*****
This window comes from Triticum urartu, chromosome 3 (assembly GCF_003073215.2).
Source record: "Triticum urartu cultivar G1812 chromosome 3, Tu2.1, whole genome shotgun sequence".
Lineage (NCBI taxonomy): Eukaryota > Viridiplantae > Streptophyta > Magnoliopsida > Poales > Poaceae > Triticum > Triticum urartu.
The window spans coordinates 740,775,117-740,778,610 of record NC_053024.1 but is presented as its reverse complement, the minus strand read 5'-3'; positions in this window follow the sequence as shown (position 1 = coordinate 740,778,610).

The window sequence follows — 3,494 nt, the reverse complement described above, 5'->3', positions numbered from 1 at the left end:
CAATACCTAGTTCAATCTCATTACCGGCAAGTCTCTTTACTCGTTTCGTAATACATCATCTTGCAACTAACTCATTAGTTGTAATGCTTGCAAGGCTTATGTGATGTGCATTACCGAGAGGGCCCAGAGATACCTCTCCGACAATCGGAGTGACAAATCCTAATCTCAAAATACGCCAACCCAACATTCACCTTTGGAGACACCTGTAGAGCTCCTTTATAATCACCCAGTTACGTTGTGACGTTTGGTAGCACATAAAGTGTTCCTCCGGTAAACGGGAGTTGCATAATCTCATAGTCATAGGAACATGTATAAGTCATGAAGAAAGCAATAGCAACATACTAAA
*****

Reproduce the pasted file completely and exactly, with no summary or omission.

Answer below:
This window comes from Triticum urartu, chromosome 3 (assembly GCF_003073215.2).
Source record: "Triticum urartu cultivar G1812 chromosome 3, Tu2.1, whole genome shotgun sequence".
Lineage (NCBI taxonomy): Eukaryota > Viridiplantae > Streptophyta > Magnoliopsida > Poales > Poaceae > Triticum > Triticum urartu.
The window spans coordinates 740,775,117-740,778,610 of record NC_053024.1 but is presented as its reverse complement, the minus strand read 5'-3'; positions in this window follow the sequence as shown (position 1 = coordinate 740,778,610).

The window sequence follows — 3,494 nt, the reverse complement described above, 5'->3', positions numbered from 1 at the left end:
CAATACCTAGTTCAATCTCATTACCGGCAAGTCTCTTTACTCGTTTCGTAATACATCATCTTGCAACTAACTCATTAGTTGTAATGCTTGCAAGGCTTATGTGATGTGCATTACCGAGAGGGCCCAGAGATACCTCTCCGACAATCGGAGTGACAAATCCTAATCTCAAAATACGCCAACCCAACATTCACCTTTGGAGACACCTGTAGAGCTCCTTTATAATCACCCAGTTACGTTGTGACGTTTGGTAGCACATAAAGTGTTCCTCCGGTAAACGGGAGTTGCATAATCTCATAGTCATAGGAACATGTATAAGTCATGAAGAAAGCAATAGCAACATACTAAA